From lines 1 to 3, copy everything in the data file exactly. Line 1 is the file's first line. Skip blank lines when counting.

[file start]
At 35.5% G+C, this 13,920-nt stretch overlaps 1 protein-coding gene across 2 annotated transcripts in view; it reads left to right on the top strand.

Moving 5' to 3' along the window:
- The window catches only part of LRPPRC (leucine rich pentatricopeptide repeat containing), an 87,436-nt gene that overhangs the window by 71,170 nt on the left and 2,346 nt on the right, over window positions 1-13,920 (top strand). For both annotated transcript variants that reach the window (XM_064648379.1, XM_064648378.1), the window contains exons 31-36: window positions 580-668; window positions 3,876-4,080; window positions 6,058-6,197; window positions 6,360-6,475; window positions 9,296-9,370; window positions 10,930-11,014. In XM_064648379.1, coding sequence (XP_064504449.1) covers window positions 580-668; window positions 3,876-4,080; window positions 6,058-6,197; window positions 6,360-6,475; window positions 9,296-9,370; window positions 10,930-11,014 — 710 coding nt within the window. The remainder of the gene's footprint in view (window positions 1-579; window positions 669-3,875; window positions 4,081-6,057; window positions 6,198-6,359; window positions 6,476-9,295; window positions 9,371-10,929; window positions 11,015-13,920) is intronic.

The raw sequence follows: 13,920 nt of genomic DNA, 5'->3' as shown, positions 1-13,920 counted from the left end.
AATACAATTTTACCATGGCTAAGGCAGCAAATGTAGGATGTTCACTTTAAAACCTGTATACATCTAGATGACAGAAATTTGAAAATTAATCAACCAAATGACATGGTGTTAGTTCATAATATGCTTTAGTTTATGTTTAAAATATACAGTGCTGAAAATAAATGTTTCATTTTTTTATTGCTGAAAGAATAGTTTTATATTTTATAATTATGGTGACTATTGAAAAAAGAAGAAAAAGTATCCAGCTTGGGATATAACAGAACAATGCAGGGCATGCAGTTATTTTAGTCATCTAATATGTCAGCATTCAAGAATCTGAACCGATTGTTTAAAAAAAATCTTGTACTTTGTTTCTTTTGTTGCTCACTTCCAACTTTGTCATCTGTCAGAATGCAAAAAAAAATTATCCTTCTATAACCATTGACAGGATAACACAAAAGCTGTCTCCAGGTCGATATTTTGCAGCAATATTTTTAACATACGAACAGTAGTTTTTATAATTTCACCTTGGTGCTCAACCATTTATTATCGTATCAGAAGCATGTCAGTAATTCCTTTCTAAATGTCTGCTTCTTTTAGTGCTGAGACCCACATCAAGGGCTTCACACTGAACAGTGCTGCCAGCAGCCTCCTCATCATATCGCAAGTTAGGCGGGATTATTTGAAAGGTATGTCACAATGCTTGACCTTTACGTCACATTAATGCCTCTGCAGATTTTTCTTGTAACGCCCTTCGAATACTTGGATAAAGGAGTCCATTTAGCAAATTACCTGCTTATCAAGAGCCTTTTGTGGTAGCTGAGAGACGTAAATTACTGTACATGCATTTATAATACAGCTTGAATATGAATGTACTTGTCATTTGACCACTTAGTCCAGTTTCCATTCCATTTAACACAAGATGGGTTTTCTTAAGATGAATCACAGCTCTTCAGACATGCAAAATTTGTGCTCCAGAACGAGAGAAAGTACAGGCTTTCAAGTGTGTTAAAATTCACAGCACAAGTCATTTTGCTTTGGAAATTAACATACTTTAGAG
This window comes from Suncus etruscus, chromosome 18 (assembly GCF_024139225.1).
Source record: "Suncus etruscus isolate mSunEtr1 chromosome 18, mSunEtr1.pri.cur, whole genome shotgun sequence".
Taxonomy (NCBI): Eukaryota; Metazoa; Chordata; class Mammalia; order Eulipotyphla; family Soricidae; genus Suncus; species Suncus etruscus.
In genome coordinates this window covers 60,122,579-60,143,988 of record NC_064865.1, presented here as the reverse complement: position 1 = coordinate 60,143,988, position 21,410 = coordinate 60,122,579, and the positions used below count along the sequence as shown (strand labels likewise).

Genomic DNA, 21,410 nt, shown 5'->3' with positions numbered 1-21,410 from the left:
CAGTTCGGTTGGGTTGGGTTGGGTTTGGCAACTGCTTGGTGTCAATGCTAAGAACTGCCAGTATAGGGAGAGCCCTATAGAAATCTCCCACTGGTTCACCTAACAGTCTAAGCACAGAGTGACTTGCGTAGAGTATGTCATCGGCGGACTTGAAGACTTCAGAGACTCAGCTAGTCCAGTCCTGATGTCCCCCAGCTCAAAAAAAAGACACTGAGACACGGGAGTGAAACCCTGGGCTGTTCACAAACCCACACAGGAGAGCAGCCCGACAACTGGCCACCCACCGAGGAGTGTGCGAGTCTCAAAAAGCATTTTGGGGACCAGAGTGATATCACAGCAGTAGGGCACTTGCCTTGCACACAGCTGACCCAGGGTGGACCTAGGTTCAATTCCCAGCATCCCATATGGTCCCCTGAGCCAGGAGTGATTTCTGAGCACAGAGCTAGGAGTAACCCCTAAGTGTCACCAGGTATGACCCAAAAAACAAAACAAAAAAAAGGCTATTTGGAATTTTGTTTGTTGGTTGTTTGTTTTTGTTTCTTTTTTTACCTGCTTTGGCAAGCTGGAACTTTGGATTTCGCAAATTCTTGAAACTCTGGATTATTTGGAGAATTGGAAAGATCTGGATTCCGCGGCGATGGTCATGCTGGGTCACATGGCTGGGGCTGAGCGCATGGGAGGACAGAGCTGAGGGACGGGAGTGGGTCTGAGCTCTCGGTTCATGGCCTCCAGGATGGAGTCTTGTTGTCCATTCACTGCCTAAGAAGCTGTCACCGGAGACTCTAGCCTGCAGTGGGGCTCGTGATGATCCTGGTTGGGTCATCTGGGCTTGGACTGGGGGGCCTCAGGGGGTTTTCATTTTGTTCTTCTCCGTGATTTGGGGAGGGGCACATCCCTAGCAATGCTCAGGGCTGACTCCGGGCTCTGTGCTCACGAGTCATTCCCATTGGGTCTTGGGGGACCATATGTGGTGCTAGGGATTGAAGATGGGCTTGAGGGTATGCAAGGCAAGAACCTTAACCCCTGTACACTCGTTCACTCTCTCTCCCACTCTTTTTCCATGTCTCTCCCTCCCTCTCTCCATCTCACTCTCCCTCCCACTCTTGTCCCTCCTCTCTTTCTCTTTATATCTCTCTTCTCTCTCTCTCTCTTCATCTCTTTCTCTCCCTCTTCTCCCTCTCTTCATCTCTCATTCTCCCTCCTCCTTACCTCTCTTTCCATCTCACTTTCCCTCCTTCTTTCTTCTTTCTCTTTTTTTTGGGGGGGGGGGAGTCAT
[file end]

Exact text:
At 35.5% G+C, this 13,920-nt stretch overlaps 1 protein-coding gene across 2 annotated transcripts in view; it reads left to right on the top strand.

Moving 5' to 3' along the window:
- The window catches only part of LRPPRC (leucine rich pentatricopeptide repeat containing), an 87,436-nt gene that overhangs the window by 71,170 nt on the left and 2,346 nt on the right, over window positions 1-13,920 (top strand). For both annotated transcript variants that reach the window (XM_064648379.1, XM_064648378.1), the window contains exons 31-36: window positions 580-668; window positions 3,876-4,080; window positions 6,058-6,197; window positions 6,360-6,475; window positions 9,296-9,370; window positions 10,930-11,014. In XM_064648379.1, coding sequence (XP_064504449.1) covers window positions 580-668; window positions 3,876-4,080; window positions 6,058-6,197; window positions 6,360-6,475; window positions 9,296-9,370; window positions 10,930-11,014 — 710 coding nt within the window. The remainder of the gene's footprint in view (window positions 1-579; window positions 669-3,875; window positions 4,081-6,057; window positions 6,198-6,359; window positions 6,476-9,295; window positions 9,371-10,929; window positions 11,015-13,920) is intronic.